They are breathtaking. They startle and delight and prod. They have wit and wisdom and rhythm. These sentences are so good it seems as though you could eat them.

I want to show you just one. It comes on page 16. This is a story about a woman who has been unhinged by grief – her father has died – and she is going to deal with her grief by training a new hawk. But on page 16, the grief is brand new, and this is how she describes it:

 

Sometimes, a few times, I felt my father must be sitting near me as I sat on a train or in a café. This was comforting. It all was. Because these were the normal madnesses of grief. I learned this from books. I bought books on grieving, on loss and bereavement. They spilled over my desk in tottering piles. Like a good academic, I thought books were for answers. Was it reassuring to be told that everyone sees ghosts? That everyone stops eating? Or can’t stop eating? Or that grief comes in stages that can be numbered and pinned like beetles in boxes?

 

The sentence I want to talk about is the last one.

 

Or that grief comes in stages that can be numbered and pinned like beetles in boxes?

 

What’s fascinating is that it’s the fourth sentence in a series. So often, we stop at three. Our ear is trained for three. But Macdonald drives on here with a fourth sentence, and it really feels like it’s driving through – like a freight train or a semi truck. It hits the reader in the gut.

What makes this sentence so powerful?

First, there’s the internal alliteration (comes/can) and rhythm of the opening phrase. “Grief comes in stages that can be numbered and pinned.” Just say that out loud and HEAR how it rolls off the tongue.  Emphasize comes/stages/numbered/pinned and you get it even more.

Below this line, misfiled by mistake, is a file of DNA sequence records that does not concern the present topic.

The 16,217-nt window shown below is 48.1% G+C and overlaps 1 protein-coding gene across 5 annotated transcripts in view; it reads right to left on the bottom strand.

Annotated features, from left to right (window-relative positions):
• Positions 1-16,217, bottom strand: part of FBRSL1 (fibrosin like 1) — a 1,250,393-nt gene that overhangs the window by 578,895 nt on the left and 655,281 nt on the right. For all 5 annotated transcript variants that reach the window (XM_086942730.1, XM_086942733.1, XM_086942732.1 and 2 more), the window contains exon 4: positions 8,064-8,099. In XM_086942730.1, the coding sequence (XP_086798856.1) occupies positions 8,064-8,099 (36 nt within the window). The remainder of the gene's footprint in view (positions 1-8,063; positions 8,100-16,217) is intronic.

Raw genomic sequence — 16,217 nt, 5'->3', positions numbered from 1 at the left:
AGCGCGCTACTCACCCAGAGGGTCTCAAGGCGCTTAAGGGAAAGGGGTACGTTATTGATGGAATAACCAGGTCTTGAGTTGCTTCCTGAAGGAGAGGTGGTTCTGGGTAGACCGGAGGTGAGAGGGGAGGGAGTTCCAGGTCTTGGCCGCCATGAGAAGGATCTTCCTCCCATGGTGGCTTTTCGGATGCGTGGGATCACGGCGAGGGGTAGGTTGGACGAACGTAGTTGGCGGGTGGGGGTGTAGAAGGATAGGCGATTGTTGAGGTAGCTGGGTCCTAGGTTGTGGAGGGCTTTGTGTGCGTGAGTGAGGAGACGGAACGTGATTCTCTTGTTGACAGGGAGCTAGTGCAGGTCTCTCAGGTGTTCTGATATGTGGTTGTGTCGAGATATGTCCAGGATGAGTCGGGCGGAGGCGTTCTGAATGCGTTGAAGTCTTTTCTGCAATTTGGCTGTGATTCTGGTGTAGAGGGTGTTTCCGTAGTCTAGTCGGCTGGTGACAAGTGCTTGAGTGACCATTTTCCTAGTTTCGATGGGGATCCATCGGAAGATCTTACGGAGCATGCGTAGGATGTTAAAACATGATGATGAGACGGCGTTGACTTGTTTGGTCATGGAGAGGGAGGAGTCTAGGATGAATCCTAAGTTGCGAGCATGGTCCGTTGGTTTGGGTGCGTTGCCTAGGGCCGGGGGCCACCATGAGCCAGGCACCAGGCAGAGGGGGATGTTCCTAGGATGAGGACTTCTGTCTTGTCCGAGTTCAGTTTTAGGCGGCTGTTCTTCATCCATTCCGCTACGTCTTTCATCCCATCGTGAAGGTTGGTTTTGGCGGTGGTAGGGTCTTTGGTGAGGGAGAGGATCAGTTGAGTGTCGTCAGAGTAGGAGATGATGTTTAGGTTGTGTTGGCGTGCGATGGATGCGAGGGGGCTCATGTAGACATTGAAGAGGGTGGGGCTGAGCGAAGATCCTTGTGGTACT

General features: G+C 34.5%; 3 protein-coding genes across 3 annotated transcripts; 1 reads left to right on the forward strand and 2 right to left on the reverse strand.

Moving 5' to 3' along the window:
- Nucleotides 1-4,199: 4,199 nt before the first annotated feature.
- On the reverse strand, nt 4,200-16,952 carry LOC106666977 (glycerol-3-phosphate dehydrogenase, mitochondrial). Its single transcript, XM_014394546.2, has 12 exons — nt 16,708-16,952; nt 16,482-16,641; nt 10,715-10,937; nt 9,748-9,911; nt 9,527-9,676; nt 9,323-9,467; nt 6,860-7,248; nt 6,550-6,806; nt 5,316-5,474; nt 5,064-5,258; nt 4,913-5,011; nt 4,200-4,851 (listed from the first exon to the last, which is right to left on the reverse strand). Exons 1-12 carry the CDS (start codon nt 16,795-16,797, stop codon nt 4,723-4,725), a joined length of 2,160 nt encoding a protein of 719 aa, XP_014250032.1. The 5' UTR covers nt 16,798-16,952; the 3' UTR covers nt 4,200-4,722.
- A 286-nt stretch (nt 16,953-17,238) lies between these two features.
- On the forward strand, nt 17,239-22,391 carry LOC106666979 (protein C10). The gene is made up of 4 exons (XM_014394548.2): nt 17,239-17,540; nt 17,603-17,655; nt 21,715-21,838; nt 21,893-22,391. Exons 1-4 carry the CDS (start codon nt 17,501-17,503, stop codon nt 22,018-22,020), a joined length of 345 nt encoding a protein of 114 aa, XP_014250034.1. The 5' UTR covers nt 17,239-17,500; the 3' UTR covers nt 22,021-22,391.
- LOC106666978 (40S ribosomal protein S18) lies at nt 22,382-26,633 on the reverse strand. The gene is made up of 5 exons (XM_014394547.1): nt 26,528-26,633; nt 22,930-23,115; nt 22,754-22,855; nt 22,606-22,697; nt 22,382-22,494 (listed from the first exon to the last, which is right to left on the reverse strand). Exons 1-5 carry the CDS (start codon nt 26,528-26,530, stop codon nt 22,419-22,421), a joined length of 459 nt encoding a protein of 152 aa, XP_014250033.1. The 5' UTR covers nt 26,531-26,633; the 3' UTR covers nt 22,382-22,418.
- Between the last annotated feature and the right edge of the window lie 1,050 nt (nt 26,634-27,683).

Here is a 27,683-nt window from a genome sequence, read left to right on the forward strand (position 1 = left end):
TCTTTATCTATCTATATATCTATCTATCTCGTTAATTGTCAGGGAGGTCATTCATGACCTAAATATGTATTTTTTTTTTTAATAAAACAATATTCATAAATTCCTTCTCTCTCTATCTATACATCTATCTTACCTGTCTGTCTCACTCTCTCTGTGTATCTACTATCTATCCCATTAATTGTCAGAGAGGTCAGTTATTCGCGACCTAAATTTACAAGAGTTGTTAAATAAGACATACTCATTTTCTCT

Then there are those two incredibly specific terms – numbered and pinned.  Not simply counted and named, but bound to a number, pinned to a particular spot. The second we read those words, our mind’s race ahead to think of things that get numbered and pinned and without the author’s help, we can’t quite get there, we can’t quite figure out what she means, and then she gives it to us – “like beetles in boxes.”

Readers are constantly trying to stay a step ahead of the author in this way – on the level of a sentence, a paragraph, a scene, a chapter and a story. We’re in a dialogue with the author, in a relationship with them, interacting with them at every moment, and this is a perfect example of how it works. We’re stretching, yearning to solve this little puzzle of how grief gets numbered and pinned, or what else gets numbered and pinned.

When she gives us the “beetles in boxes” image it’s so satisfying. It sounds great, for one thing because of the alliteration. Beetles in boxes! She didn’t just stop at the thing that is numbered and pinned – beetles – but she gave them a context, a grim reality: boxes. This evokes something very specific and macabre – dead bugs, displayed bugs, bugs kept under glass for human pleasure. You can’t help but see it – I pictured intense jewel tones, creepy bent legs, shellacked backed bugs, and those terrifying pins -- and you can’t help but feel it, the finality of what has happened to those beetles and to the author’s dad.

The author has been talking about ghosts and the wrecked relationship with food – things that are far from benign – but with that final image of beetles in boxes, she slams us with an image that we can’t shake. It echoes. I read the passage two, three, four times, just to experience the satisfaction of that sentence and the pleasure of that image – gruesome and beautiful.

We all want to engage our reader, to speak to them, to connect with them, to hook them, to move them, and although emotions and expectation and curiosity and desire are underneath everything, making it all work, the tool used to deliver all that is just a few words woven into a simple sentence.

When you think about it, it’s some kind of serious magic.